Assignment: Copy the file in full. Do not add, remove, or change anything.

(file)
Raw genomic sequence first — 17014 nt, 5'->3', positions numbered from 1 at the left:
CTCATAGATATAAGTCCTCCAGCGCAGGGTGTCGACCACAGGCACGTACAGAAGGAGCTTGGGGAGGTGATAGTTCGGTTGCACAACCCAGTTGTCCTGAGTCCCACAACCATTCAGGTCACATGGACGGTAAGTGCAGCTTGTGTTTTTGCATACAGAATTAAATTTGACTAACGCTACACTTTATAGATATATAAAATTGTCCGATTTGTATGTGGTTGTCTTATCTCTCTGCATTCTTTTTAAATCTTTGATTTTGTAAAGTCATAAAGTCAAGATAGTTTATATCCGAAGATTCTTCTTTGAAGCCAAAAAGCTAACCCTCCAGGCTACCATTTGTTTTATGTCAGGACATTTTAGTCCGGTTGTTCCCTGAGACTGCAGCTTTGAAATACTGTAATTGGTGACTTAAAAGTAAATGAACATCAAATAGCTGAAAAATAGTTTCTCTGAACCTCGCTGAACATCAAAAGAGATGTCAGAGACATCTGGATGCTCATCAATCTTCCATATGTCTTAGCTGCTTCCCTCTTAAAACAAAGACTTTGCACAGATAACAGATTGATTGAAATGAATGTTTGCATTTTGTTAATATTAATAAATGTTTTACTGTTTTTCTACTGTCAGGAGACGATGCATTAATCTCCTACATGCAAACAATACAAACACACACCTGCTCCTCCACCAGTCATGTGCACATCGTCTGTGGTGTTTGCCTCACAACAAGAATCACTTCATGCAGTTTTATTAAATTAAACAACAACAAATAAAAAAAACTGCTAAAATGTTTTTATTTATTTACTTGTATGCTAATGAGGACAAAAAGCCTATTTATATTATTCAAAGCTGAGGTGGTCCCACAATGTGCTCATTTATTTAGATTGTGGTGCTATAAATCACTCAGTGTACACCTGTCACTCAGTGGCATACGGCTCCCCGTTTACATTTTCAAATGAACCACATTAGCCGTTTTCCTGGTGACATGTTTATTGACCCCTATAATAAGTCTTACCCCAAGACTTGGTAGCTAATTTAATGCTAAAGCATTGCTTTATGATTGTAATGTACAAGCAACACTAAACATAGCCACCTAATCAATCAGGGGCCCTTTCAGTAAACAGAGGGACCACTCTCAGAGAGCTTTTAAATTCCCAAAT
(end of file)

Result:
Raw genomic sequence first — 17014 nt, 5'->3', positions numbered from 1 at the left:
CTCATAGATATAAGTCCTCCAGCGCAGGGTGTCGACCACAGGCACGTACAGAAGGAGCTTGGGGAGGTGATAGTTCGGTTGCACAACCCAGTTGTCCTGAGTCCCACAACCATTCAGGTCACATGGACGGTAAGTGCAGCTTGTGTTTTTGCATACAGAATTAAATTTGACTAACGCTACACTTTATAGATATATAAAATTGTCCGATTTGTATGTGGTTGTCTTATCTCTCTGCATTCTTTTTAAATCTTTGATTTTGTAAAGTCATAAAGTCAAGATAGTTTATATCCGAAGATTCTTCTTTGAAGCCAAAAAGCTAACCCTCCAGGCTACCATTTGTTTTATGTCAGGACATTTTAGTCCGGTTGTTCCCTGAGACTGCAGCTTTGAAATACTGTAATTGGTGACTTAAAAGTAAATGAACATCAAATAGCTGAAAAATAGTTTCTCTGAACCTCGCTGAACATCAAAAGAGATGTCAGAGACATCTGGATGCTCATCAATCTTCCATATGTCTTAGCTGCTTCCCTCTTAAAACAAAGACTTTGCACAGATAACAGATTGATTGAAATGAATGTTTGCATTTTGTTAATATTAATAAATGTTTTACTGTTTTTCTACTGTCAGGAGACGATGCATTAATCTCCTACATGCAAACAATACAAACACACACCTGCTCCTCCACCAGTCATGTGCACATCGTCTGTGGTGTTTGCCTCACAACAAGAATCACTTCATGCAGTTTTATTAAATTAAACAACAACAAATAAAAAAAACTGCTAAAATGTTTTTATTTATTTACTTGTATGCTAATGAGGACAAAAAGCCTATTTATATTATTCAAAGCTGAGGTGGTCCCACAATGTGCTCATTTATTTAGATTGTGGTGCTATAAATCACTCAGTGTACACCTGTCACTCAGTGGCATACGGCTCCCCGTTTACATTTTCAAATGAACCACATTAGCCGTTTTCCTGGTGACATGTTTATTGACCCCTATAATAAGTCTTACCCCAAGACTTGGTAGCTAATTTAATGCTAAAGCATTGCTTTATGATTGTAATGTACAAGCAACACTAAACATAGCCACCTAATCAATCAGGGGCCCTTTCAGTAAACAGAGGGACCACTCTCAGAGAGCTTTTAAATTCCCAAAT